# CSES - Fixed-Length Paths II

Authors: Andi Qu, Benjamin Qi, Michael Chen

### Appears In

With Centroid DecompositionFaster Solution

## With Centroid Decomposition

Time Complexity: $\mathcal O(N \log N)$

This solution is a simple extension of CSES Fixed-Length Paths I's solution.

Since we want to count the number of paths of length between $a$ and $b$ instead of a fixed length $k$, a node with depth $d$ in $u$'s $i$-th child's subtree will contribute $\sum_{x = a - d}^{b - d}\texttt{cnt}_{i - 1}[x]$ paths instead of $\texttt{cnt}_{i - 1}[k - d]$ paths to the answer.

We could calculate this is using a range-sum data-structure (e.g. a BIT). However this would add an additional $\log N$ factor to the complexity which might be too slow.

Another way is to calculate and maintain the partial sums of $\texttt{cnt}$. We can calculate the partial sum in time proportional to the size of the subtree, and each time $d$ is incremented we can update the partial sum in $\mathcal O(1)$ time.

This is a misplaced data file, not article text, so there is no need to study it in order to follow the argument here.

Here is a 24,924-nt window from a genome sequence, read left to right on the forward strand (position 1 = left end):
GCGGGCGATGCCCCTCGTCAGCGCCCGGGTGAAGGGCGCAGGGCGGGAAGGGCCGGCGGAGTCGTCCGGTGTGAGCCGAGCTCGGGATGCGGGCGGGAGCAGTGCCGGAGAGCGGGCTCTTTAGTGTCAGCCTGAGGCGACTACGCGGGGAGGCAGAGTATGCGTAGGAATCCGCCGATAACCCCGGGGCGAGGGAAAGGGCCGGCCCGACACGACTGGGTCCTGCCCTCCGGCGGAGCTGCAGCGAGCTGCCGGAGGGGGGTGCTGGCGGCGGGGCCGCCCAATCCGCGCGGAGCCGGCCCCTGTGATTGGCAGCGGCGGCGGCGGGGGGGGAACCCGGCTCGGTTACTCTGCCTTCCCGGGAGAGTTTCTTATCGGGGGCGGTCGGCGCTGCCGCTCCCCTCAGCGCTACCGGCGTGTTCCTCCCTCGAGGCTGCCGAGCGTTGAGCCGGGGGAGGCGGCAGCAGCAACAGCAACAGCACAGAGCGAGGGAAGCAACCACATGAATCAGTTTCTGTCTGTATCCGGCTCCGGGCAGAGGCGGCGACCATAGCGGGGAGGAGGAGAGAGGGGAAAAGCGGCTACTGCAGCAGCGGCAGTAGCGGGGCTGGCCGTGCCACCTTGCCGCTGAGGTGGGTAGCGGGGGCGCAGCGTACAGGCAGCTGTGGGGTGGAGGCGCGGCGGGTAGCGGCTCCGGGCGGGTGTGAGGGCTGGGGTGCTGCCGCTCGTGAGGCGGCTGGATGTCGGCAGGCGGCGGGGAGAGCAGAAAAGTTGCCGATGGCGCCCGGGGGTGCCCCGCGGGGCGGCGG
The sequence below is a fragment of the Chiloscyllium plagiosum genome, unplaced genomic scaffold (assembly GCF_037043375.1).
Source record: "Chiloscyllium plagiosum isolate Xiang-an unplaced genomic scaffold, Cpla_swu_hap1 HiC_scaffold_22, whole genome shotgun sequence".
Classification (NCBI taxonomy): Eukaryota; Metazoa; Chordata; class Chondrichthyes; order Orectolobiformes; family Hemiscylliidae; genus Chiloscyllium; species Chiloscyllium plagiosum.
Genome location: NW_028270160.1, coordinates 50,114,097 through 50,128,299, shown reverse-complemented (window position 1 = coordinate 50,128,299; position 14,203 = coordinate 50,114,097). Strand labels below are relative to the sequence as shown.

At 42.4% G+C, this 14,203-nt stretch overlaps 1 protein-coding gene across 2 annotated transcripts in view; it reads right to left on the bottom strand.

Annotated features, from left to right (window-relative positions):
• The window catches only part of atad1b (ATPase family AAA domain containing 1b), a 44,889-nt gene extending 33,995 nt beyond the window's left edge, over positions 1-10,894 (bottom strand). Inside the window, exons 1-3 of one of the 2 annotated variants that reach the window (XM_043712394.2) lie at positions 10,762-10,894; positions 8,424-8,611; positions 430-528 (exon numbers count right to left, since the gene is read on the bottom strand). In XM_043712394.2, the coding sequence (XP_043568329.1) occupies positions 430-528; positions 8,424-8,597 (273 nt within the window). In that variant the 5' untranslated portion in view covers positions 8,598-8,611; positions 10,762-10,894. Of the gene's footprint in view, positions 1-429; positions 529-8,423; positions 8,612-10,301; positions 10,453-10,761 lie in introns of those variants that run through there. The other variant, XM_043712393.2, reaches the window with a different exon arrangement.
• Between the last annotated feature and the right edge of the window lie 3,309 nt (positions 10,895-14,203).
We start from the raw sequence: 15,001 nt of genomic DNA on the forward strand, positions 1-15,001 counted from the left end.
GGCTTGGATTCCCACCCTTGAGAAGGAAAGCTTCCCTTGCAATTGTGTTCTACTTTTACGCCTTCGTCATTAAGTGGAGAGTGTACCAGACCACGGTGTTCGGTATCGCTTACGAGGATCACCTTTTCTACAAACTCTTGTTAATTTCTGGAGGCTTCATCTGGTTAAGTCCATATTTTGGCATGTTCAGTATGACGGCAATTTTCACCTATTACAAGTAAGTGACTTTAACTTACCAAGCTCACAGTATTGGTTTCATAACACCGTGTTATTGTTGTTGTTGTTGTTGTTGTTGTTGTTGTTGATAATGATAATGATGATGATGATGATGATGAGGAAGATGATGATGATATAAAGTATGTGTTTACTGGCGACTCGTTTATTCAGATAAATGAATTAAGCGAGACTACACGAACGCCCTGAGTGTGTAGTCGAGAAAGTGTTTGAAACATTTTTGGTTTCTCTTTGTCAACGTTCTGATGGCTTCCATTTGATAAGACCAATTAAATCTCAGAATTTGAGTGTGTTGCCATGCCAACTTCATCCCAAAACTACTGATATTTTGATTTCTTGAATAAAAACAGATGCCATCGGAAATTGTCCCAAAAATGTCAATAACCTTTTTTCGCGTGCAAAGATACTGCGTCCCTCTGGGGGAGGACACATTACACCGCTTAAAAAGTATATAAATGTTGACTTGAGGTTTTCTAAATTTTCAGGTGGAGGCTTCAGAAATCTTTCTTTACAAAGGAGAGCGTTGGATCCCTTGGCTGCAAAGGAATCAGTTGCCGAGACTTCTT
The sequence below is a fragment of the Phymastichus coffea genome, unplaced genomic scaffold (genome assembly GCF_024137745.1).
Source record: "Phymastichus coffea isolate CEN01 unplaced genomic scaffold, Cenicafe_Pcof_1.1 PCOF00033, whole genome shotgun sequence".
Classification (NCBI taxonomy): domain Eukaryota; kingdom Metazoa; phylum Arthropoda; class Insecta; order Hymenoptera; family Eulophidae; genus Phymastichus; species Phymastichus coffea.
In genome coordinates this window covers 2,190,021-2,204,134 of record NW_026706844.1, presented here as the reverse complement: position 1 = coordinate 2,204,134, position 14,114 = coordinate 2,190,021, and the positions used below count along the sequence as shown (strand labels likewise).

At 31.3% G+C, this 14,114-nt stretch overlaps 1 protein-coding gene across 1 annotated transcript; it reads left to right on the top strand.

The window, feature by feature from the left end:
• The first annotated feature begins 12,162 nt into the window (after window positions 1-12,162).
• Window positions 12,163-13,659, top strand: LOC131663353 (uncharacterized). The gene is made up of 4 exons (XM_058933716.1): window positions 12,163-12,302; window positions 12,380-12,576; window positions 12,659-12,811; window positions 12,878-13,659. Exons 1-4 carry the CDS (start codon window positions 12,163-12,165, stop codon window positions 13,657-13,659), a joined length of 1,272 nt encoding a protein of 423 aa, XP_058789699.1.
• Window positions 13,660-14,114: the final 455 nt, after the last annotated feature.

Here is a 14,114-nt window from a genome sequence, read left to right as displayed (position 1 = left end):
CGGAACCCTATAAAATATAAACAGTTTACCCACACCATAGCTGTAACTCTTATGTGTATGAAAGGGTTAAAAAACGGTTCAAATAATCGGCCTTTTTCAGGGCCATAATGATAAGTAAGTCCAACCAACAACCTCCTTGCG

This allows us to keep the total work done at each level of the centroid decomposition at $\mathcal O(N)$ and keep the overall time complexity at $\mathcal O(N \log N)$.

C++

#include <bits/stdc++.h>typedef long long ll;using namespace std;
int n, a, b;vector<int> graph[200001];int subtree[200001];
ll ans = 0, bit[200001];int total_cnt[200001]{1}, mx_depth;

## Faster Solution

Time Complexity: $\mathcal O(N)$

We use the same idea as the above solution but with prefix sums instead of a BIT and with small-to-large merging in a single DFS instead of centroid decomposition. This is because we can merge two prefix sum arrays $A$ and $B$ in $\mathcal O(\min(|A|, |B|))$ time.

If we let $d_i$ denote the maximum depth in node $i$'s subtree, then the number of operations $S$ that our algorithm performs can be calculated by

\begin{aligned} S &= \sum_{i = 1}^N \left[1 + \sum_{c \in i\text{'s children}} (1 + d_c) - \max_{c \in i \text{'s children}}(d_c) \right]\\ &= N + \sum_{i = 1}^N \left(\sum_{c \in i\text{'s children}} (1 + d_c) - (d_i - 1) \right) \end{aligned}

Now,

$\sum_{i = 1}^N \sum_{c \in i\text{'s children}} (1 + d_c) = N - 1 + \sum_{i = 2}^N d_i$

and

$\sum_{i = 1}^N -(d_i - 1) = -\sum_{i = 1}^N d_i + N$

Summing these two expressions and adding $N$ gives

$S = 3N - 1 - d_1$

which is $\mathcal O(N)$. Below is Ben's code implementing this idea:

C++

#include <bits/stdc++.h>using namespace std;
using ll = long long;using db = long double;  // or double, if TL is tightusing str = string;      // yay python!
using pi = pair<int, int>;using pl = pair<ll, ll>;using pd = pair<db, db>;

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